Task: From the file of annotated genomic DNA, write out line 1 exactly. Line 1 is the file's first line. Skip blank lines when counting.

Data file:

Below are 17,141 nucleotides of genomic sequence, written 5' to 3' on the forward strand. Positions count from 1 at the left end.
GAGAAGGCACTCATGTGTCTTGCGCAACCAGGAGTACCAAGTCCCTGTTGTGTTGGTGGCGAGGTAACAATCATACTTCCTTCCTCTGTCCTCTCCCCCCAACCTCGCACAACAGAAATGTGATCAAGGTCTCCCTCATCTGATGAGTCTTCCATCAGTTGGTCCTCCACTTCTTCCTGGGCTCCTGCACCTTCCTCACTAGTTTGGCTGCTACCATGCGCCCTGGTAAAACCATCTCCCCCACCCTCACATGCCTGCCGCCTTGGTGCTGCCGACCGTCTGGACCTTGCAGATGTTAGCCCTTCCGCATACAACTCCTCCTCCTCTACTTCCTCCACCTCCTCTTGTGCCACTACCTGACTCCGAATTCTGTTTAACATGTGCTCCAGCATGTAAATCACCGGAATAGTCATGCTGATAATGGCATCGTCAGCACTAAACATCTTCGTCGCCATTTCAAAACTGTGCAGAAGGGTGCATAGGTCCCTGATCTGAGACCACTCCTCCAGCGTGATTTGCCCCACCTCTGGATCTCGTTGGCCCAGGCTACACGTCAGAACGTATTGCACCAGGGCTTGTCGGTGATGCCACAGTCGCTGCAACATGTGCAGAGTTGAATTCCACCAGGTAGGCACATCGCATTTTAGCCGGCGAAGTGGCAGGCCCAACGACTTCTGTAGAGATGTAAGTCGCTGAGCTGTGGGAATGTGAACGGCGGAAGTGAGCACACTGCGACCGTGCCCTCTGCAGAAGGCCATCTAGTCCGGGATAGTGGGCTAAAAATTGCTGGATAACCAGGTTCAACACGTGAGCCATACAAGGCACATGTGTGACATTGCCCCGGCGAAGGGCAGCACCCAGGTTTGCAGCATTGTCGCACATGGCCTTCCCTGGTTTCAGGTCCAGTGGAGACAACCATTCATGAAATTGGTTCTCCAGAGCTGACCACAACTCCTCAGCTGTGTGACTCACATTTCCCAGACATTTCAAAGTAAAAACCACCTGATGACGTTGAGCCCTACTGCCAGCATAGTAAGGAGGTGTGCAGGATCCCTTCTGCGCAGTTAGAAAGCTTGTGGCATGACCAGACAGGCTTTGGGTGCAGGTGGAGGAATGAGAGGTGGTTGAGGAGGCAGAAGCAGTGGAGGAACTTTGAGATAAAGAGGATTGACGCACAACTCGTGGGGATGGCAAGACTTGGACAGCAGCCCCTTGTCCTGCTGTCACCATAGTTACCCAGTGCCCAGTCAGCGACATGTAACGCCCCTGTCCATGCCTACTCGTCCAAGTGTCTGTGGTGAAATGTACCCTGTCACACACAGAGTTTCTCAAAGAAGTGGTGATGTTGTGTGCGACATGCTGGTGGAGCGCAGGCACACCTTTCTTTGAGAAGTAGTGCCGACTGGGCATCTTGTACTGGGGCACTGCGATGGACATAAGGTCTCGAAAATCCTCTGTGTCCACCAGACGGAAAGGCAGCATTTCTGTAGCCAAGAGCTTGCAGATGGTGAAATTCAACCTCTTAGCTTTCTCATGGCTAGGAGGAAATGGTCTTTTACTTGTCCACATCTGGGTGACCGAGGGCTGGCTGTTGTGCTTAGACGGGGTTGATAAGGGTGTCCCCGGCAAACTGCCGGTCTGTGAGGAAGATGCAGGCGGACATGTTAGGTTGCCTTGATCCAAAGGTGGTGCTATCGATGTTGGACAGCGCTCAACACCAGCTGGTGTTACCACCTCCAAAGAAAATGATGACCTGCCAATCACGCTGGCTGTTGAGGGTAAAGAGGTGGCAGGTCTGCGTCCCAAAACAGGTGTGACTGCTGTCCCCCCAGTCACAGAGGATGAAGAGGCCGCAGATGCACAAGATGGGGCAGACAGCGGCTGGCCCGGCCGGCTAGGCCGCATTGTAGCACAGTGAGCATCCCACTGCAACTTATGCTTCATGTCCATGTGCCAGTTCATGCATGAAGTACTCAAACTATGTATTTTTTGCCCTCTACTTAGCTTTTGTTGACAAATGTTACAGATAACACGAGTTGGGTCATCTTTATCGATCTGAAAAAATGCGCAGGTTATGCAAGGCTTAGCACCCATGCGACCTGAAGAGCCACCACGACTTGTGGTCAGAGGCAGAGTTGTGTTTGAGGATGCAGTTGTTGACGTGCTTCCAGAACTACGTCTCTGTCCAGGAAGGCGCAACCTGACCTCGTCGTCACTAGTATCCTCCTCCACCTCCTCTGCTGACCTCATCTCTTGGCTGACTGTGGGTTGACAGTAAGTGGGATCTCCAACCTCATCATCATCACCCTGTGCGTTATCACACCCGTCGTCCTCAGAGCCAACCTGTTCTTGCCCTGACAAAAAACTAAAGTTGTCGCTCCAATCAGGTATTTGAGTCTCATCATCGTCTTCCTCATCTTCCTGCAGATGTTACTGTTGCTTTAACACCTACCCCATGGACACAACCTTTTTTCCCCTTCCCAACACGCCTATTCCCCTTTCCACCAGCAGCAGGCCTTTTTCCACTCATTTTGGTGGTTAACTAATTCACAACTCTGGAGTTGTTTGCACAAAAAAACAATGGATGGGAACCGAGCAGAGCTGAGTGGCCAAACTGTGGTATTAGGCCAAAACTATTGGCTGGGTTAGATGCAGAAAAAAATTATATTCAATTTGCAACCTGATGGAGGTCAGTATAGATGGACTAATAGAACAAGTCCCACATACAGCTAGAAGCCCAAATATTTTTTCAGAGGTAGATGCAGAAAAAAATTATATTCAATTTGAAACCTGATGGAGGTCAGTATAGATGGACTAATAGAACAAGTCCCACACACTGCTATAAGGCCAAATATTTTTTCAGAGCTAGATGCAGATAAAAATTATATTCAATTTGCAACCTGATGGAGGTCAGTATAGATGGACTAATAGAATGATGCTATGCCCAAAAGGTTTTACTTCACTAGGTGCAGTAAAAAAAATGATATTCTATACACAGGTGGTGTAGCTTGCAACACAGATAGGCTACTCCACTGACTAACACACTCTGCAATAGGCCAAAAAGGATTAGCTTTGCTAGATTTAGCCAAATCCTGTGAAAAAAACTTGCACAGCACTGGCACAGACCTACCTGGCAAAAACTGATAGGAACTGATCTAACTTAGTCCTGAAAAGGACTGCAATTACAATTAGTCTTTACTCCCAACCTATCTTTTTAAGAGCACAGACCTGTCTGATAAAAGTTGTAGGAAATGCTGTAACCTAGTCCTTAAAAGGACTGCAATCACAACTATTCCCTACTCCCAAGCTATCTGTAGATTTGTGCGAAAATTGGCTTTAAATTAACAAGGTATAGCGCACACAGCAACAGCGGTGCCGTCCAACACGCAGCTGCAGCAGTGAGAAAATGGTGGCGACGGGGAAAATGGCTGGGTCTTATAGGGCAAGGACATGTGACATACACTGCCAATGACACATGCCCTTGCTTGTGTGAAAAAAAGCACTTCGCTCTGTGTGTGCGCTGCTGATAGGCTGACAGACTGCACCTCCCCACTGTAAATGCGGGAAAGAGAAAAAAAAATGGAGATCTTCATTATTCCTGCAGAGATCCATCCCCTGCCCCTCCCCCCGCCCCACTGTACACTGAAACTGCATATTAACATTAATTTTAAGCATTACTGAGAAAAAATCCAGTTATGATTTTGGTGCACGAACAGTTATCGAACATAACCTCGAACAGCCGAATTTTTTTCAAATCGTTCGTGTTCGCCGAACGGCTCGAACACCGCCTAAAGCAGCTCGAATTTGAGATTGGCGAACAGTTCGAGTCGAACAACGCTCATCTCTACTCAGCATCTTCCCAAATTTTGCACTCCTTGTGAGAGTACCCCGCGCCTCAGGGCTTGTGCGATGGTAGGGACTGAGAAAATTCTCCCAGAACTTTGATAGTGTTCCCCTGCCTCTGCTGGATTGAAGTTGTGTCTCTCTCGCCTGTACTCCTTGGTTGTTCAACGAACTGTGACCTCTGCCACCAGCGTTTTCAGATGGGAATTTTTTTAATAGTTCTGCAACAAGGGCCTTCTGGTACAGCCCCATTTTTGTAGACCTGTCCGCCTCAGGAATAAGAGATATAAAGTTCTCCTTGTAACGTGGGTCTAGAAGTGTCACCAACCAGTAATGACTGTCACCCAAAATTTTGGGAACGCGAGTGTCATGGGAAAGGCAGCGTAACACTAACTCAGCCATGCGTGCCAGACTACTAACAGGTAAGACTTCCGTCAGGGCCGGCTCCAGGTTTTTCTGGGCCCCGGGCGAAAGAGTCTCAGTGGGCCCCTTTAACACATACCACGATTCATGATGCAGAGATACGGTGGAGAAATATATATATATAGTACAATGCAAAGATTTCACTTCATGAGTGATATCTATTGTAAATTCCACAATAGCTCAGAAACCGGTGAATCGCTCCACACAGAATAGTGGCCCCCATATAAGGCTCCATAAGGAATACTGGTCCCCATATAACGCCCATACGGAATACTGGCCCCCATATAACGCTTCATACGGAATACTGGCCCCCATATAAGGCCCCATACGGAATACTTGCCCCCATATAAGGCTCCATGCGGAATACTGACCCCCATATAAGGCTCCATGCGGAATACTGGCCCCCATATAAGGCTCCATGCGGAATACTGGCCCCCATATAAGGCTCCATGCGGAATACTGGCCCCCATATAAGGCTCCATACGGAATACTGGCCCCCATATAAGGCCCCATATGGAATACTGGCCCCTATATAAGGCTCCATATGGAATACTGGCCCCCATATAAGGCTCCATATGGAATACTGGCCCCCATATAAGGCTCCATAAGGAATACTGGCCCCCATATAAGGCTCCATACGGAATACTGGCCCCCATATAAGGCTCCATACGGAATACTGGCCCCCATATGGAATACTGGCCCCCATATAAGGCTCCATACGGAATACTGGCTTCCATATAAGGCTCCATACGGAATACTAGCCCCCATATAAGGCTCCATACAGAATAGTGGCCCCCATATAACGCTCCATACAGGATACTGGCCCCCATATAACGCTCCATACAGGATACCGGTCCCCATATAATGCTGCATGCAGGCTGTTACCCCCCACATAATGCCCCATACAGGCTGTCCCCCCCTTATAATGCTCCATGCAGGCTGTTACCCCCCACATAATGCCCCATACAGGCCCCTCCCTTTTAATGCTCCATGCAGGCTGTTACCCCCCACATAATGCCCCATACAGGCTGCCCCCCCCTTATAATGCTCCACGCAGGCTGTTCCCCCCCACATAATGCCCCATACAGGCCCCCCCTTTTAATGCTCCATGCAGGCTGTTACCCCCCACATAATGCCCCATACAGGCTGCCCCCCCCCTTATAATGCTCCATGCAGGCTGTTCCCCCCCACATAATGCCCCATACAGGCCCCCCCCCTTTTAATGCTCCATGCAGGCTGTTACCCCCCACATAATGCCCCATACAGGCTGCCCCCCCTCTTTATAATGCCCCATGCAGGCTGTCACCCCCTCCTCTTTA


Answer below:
Below are 17,141 nucleotides of genomic sequence, written 5' to 3' on the forward strand. Positions count from 1 at the left end.